The Diocese of Brooklyn
Today’s Gospel revolves around the people’s desire to see signs, a desire which Jesus quickly rebukes not because the desire is bad but for a much simpler reason than that. As a matter of fact, Jesus already acknowledges that the people have received signs. If it were “signs” that were bad in and of themselves to which Jesus objected, none would have been given at all. Throughout the Old and New Testaments we hear of signs being offered- from those to the Israelites in the desert to the ones worked by Christ in healings. Then, why the rebuke?
Jesus says that the people of Nineveh will be able to stand in condemnation because when they received a sign – they listened. In effect, Jesus was telling those looking for a sign that they had received signs enough and by now should be responding rather than asking for yet more proof. Did they really need more proof or were they simply stalling their own response? Certainly Jesus’ tone, as it seems to be suggested, would lead us to believe that He is angry with the crowd for not yet having come to believe.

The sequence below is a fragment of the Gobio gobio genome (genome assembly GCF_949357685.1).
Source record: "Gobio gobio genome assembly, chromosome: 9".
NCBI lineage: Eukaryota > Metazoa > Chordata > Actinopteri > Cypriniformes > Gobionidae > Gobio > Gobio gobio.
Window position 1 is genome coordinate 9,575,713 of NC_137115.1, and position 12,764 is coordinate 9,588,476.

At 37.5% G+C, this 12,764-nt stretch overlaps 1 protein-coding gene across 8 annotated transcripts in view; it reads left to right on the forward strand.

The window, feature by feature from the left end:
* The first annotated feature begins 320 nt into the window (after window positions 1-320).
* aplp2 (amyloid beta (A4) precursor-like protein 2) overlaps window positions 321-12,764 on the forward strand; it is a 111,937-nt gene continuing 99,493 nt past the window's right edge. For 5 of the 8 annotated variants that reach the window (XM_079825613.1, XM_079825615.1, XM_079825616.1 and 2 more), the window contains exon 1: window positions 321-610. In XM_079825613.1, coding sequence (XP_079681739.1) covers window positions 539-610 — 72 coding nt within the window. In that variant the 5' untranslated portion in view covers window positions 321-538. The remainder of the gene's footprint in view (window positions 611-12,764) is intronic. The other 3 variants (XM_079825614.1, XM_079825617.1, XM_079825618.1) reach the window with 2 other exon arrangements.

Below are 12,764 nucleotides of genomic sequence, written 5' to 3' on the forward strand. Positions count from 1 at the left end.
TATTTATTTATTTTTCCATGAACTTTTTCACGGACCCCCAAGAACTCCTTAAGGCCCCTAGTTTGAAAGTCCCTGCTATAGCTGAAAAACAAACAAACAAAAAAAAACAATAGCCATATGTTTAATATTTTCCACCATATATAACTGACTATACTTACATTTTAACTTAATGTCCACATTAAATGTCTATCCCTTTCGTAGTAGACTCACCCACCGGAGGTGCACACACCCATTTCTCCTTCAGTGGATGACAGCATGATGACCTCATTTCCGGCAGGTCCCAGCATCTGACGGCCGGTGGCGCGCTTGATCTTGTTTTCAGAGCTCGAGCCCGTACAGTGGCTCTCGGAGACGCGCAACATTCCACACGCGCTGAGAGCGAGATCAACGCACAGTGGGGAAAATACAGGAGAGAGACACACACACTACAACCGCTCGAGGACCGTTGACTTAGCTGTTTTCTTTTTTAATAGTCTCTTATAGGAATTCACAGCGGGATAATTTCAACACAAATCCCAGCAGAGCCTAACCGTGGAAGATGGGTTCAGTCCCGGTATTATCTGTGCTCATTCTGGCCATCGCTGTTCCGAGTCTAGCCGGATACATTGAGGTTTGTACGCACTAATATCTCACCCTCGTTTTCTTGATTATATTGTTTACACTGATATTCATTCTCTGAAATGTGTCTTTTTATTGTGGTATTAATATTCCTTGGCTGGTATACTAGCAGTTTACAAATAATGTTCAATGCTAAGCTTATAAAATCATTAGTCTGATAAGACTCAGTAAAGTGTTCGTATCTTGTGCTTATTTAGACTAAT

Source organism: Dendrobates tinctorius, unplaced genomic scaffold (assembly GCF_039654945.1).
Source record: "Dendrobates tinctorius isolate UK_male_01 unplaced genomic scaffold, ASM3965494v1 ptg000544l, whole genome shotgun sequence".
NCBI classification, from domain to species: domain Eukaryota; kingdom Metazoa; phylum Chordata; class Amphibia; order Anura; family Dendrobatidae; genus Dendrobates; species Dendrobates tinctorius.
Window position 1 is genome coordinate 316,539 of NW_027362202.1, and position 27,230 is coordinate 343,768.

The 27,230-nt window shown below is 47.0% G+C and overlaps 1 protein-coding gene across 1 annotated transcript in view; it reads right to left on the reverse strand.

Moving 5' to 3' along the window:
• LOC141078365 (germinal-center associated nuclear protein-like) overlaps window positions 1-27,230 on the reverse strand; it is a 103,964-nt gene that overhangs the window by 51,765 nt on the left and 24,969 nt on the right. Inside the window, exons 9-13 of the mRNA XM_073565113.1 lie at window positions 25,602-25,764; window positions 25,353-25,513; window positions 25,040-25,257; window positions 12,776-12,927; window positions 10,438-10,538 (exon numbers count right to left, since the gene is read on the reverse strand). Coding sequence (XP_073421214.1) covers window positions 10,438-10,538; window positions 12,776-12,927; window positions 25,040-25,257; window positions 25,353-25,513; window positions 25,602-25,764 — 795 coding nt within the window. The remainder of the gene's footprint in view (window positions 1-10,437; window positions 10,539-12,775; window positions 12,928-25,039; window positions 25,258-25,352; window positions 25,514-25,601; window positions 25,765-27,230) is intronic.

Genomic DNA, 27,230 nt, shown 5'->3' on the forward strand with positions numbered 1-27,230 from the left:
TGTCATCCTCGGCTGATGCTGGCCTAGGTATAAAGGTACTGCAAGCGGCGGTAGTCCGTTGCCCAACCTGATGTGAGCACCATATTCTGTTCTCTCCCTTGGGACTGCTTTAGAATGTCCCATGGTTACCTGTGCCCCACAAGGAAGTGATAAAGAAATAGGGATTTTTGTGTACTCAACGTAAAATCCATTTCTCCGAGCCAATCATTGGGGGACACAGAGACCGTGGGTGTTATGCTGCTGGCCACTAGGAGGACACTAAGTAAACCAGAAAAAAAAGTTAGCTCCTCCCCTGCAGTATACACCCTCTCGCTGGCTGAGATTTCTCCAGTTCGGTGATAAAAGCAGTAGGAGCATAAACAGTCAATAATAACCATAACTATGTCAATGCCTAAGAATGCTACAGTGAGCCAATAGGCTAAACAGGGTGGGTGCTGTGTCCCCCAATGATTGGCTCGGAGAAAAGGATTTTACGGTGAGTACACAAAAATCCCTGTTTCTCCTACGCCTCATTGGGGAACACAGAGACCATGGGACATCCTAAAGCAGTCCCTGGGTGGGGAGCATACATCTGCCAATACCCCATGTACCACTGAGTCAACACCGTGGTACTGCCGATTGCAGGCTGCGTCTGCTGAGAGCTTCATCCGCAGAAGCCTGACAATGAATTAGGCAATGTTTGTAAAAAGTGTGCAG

Even though we approach the Scriptures as people of faith, we can ask ourselves rightly whether or not we read the signs and respond as well as we can. So often during times of prayer and communion, we can feel very connected in our relationship with Jesus. Yet, sometimes that connection can be broken quickly when something unexpected and unpleasant occurs. Justly, that can make us question the authenticity of the earlier connection.
Jesus invites us into a durable relationship based on faith. That doesn’t mean we will live in a Pollyanna world where nothing ever disturbs or confuses us but that we are invited to a faith-filled life in which we trust that God has a plan even when we do not know what the plan is. He doesn’t invite us to perfection but to being perfected. In that way, we can see moments of doubt and fear not as challenges to Him to prove His love for us but as challenges to us to prove our love for Him.